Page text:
The Great Outdoors Colorado (GOCO) Board awarded the first round of implementation funding for six Inspire Initiative pilot communities, totaling $13.5 million in grants.
GOCO’s Inspire Initiative will invest in places, programs, and pathways to get kids outside in communities across the state. This innovative framework is being looked at as a national model, and each coalition’s approach to the unique challenges of their community will serve as examples to other rural, urban, suburban, or mountain communities across the country.
The six pilot coalitions were selected by GOCO in 2015 for a planning grant, spending the last year defining barriers and creating a vision for meaningful, sustainable change in connecting youth with the outdoors.
Youth have led the charge in each of these communities; this funding will put their plans into action over the next three years to build capacity for the long term. The coalition model of Inspire has also brought together organizations in a new way, with collaboration across outdoor recreation, education, and public health organizations.
In total, Inspire will impact nearly 42,000 youth and create more than 520 jobs in the service areas of the six pilots: Northeast Metro Denver (Commerce City, northeast Aurora, and Denver’s Northeast Park Hill and Montbello neighborhoods); Denver’s Westwood neighborhood; Lafayette; Leadville; Lamar; and the San Luis Valley.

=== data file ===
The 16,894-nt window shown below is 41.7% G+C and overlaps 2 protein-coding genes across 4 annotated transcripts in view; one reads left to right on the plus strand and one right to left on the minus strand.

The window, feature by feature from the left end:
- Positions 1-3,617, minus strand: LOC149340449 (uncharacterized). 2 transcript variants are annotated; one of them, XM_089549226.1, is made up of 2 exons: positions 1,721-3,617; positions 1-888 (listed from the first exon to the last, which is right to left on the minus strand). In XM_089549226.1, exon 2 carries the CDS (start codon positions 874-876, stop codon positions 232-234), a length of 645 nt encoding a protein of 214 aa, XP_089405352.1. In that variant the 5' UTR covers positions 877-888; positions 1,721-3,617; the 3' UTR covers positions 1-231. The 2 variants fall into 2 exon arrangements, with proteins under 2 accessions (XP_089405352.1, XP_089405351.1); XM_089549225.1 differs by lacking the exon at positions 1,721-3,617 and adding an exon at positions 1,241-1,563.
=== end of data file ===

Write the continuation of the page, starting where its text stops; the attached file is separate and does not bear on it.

GOCO’s $13.5 million in funding will leverage $9.7 million in local matching dollars.
Inspire Lamar, $1.3 million grant to the City of Lamar
Lamar will invest in transforming North Gateway Park and Willow Creek Park, both of which are easily accessible from the Lamar Loop trail. Eighteen programs and associated pathway opportunities will bring new experiences to youth like fishing, camping, and biking, and will give them the gear to do it with an affordable outdoor gear library.
The coalition will partner with Colorado Parks and Wildlife to run a “Train the Trainer” program, which will bring in experts from both organizations to train local residents in delivering high-quality outdoor education programming.
About the Author: